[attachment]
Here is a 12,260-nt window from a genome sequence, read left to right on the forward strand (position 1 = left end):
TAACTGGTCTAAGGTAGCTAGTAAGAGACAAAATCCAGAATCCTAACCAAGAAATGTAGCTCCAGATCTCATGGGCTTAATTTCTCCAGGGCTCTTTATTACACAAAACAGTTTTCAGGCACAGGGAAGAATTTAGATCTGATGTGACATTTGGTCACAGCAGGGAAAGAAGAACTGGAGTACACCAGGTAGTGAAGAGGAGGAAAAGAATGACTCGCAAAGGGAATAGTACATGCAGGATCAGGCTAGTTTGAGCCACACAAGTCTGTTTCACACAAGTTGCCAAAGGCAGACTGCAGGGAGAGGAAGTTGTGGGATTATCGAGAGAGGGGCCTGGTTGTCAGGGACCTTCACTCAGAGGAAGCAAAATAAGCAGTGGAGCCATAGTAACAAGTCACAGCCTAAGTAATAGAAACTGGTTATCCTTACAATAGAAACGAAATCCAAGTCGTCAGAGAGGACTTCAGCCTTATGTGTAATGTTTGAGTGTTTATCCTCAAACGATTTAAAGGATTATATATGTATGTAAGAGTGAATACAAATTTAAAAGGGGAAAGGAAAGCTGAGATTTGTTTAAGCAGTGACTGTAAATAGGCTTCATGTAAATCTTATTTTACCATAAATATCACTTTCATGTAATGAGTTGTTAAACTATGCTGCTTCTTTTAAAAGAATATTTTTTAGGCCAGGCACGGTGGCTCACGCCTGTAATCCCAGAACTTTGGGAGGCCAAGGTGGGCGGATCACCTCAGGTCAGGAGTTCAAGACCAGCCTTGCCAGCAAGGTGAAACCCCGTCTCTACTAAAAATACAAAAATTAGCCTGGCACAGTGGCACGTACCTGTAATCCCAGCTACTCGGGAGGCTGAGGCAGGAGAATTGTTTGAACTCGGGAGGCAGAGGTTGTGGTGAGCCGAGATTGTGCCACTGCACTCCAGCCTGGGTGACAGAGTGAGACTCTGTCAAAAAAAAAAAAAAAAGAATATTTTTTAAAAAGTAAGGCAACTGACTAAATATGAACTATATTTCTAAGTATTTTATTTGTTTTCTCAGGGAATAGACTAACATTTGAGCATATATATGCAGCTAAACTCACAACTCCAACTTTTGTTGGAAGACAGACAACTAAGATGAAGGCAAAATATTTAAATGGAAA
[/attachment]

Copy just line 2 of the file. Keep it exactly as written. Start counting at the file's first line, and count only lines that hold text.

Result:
TAACTGGTCTAAGGTAGCTAGTAAGAGACAAAATCCAGAATCCTAACCAAGAAATGTAGCTCCAGATCTCATGGGCTTAATTTCTCCAGGGCTCTTTATTACACAAAACAGTTTTCAGGCACAGGGAAGAATTTAGATCTGATGTGACATTTGGTCACAGCAGGGAAAGAAGAACTGGAGTACACCAGGTAGTGAAGAGGAGGAAAAGAATGACTCGCAAAGGGAATAGTACATGCAGGATCAGGCTAGTTTGAGCCACACAAGTCTGTTTCACACAAGTTGCCAAAGGCAGACTGCAGGGAGAGGAAGTTGTGGGATTATCGAGAGAGGGGCCTGGTTGTCAGGGACCTTCACTCAGAGGAAGCAAAATAAGCAGTGGAGCCATAGTAACAAGTCACAGCCTAAGTAATAGAAACTGGTTATCCTTACAATAGAAACGAAATCCAAGTCGTCAGAGAGGACTTCAGCCTTATGTGTAATGTTTGAGTGTTTATCCTCAAACGATTTAAAGGATTATATATGTATGTAAGAGTGAATACAAATTTAAAAGGGGAAAGGAAAGCTGAGATTTGTTTAAGCAGTGACTGTAAATAGGCTTCATGTAAATCTTATTTTACCATAAATATCACTTTCATGTAATGAGTTGTTAAACTATGCTGCTTCTTTTAAAAGAATATTTTTTAGGCCAGGCACGGTGGCTCACGCCTGTAATCCCAGAACTTTGGGAGGCCAAGGTGGGCGGATCACCTCAGGTCAGGAGTTCAAGACCAGCCTTGCCAGCAAGGTGAAACCCCGTCTCTACTAAAAATACAAAAATTAGCCTGGCACAGTGGCACGTACCTGTAATCCCAGCTACTCGGGAGGCTGAGGCAGGAGAATTGTTTGAACTCGGGAGGCAGAGGTTGTGGTGAGCCGAGATTGTGCCACTGCACTCCAGCCTGGGTGACAGAGTGAGACTCTGTCAAAAAAAAAAAAAAAAGAATATTTTTTAAAAAGTAAGGCAACTGACTAAATATGAACTATATTTCTAAGTATTTTATTTGTTTTCTCAGGGAATAGACTAACATTTGAGCATATATATGCAGCTAAACTCACAACTCCAACTTTTGTTGGAAGACAGACAACTAAGATGAAGGCAAAATATTTAAATGGAAA